Whoa! Talk about a doozy of a debut. Daniela Petrova’s Her Daughter’s Mother is a suspense thriller with intricately drawn characters, wily plotting, and a topical story line that draws from the deep well of complexities involving a woman’s desperate desire to give birth.
Lana Stone, associate curator at a New York art museum, has suffered three miscarriages and endured eight costly in vitro fertilizations. She is about to try an egg donor cycle when her personal life is upended when her longtime partner, Tyler, tells her, “I can’t take it anymore,” and walks.
Stunned by his surprise move, Lana decides to undergo a final treatment anyway. And lo and behold, she winds up pregnant.
Tyler’s sperm fertilized an egg from Donor CN8635, a 21-year-old graduate of an Ivy League school who is also Bulgarian. The latter is important to Lana, since her own mother is Bulgarian, having defected from Communist Bulgaria in the ’70s. If she can’t pass along her own genetics, at least Lana can borrow the genetics of her mother’s homeland.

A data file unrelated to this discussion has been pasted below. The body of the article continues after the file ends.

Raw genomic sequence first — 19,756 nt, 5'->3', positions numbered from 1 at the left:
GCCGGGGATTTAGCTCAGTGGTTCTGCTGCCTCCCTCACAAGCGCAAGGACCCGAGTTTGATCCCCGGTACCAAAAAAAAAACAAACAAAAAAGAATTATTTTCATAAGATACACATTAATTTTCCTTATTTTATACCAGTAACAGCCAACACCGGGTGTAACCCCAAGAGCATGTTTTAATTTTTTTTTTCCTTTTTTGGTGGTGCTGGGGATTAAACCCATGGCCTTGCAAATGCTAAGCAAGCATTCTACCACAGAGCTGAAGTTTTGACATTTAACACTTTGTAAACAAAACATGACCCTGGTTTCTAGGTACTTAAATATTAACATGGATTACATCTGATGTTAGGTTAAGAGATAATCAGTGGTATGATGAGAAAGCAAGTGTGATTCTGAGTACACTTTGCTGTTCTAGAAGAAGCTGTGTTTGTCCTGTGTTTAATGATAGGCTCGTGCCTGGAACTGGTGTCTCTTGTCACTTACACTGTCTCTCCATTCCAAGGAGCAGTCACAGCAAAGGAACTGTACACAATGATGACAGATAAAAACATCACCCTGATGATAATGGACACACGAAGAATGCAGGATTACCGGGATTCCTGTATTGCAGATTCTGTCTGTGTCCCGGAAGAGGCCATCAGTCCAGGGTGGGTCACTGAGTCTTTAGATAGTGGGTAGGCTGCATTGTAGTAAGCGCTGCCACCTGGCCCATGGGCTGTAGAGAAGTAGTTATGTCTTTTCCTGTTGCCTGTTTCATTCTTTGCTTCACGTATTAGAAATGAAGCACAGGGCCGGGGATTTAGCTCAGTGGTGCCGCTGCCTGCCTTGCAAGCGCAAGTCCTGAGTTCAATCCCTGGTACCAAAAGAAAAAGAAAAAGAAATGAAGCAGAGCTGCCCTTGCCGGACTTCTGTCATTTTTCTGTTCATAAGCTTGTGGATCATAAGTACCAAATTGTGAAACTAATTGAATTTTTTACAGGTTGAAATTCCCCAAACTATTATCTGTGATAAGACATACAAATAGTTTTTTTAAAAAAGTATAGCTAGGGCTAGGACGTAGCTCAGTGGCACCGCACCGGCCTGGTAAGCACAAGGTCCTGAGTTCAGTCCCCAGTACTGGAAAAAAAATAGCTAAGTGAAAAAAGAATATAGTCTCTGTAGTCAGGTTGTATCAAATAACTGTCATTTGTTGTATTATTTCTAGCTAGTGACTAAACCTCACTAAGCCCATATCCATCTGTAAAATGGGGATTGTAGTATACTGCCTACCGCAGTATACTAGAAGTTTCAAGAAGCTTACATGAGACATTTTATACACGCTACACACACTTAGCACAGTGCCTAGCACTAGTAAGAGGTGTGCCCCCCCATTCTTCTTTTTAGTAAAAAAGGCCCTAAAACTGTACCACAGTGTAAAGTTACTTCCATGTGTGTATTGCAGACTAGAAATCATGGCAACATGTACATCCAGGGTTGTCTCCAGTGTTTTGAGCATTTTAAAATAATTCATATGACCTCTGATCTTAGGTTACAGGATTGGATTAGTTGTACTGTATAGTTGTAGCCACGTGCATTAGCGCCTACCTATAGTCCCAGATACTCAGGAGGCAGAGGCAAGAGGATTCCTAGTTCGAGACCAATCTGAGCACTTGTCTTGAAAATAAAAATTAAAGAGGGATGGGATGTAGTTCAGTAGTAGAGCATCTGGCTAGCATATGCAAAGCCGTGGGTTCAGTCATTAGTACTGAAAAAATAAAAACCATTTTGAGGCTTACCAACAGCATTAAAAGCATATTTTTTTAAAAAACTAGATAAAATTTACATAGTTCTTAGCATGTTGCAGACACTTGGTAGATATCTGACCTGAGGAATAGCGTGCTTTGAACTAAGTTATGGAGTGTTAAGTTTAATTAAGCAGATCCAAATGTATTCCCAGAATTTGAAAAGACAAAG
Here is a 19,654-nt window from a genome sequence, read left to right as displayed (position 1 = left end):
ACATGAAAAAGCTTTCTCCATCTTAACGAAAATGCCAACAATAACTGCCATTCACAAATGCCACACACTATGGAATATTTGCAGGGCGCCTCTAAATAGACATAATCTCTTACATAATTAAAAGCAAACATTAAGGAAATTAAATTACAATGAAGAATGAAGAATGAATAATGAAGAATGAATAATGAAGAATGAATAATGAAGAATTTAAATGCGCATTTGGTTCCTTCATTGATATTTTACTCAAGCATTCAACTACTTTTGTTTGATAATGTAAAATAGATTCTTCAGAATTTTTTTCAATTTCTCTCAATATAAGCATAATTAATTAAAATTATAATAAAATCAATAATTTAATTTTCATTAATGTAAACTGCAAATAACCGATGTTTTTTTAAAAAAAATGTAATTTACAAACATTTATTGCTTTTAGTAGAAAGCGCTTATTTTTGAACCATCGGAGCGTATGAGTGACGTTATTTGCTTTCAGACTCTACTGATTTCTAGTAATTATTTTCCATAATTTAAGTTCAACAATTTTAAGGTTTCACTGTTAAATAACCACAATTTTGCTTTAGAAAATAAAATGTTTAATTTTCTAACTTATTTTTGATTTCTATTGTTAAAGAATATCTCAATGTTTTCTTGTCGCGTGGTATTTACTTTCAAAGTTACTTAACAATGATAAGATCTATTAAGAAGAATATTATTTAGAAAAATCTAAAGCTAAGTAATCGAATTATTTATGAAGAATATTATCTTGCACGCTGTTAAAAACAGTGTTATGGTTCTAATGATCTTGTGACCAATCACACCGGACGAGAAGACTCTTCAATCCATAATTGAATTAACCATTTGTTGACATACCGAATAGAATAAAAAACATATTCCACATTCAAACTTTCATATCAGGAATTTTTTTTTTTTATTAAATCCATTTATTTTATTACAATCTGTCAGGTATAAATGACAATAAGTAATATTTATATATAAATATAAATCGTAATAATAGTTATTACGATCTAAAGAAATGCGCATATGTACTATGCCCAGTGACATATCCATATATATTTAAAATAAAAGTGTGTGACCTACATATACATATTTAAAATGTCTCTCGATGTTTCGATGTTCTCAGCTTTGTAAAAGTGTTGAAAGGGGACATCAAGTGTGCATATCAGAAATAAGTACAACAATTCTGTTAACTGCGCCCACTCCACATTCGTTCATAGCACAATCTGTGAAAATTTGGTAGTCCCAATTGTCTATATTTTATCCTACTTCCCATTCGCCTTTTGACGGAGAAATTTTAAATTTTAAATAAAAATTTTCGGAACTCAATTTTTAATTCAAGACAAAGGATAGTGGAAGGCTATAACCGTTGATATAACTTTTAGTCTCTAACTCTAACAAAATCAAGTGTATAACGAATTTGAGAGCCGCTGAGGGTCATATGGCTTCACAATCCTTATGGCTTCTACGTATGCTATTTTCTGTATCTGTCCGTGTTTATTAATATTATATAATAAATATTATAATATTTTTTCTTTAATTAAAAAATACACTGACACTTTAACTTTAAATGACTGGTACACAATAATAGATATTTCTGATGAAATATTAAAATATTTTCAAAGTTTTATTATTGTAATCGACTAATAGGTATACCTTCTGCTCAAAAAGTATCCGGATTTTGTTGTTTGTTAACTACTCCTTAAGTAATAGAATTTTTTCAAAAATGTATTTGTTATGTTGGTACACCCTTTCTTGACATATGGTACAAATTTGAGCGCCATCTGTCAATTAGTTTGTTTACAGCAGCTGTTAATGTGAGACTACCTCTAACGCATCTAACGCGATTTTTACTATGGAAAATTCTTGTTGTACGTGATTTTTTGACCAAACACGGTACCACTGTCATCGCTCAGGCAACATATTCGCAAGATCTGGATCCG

Though Lana has seen a photograph of her donor, along with the pertinent background facts, the process is otherwise anonymous to stave off possible complications. After all, notes Lana, “There are crazy people out there.”
But there she is, riding the subway one evening, when she chances to see a striking young woman who stands out in a hot-pink sundress. Lana immediately recognizes her from the photo she’s seen; this is her egg donor.
Her subsequent befriending of pretty Katya Dimitrova sets in motion a series of events that neither woman, nor Tyler—still a major player in the story—nor the reader, could anticipate.
What follows includes a disappearance, a mysterious death, NYPD investigators, accusations of all sorts (including infidelity), and revelations about an act from the past and a desperate need for atonement. What better peace offering is there than a child?
Chapters alternate between the three main characters’ points of view. But it’s not until the wrap-up that the novel’s finely threaded intricacies of deception and manipulation crystalize.
By the time the last page is turned, readers might be tempted to start all over again—with heightened awareness—taking in the lies, the love, the desperation, and the mania that drives baby love.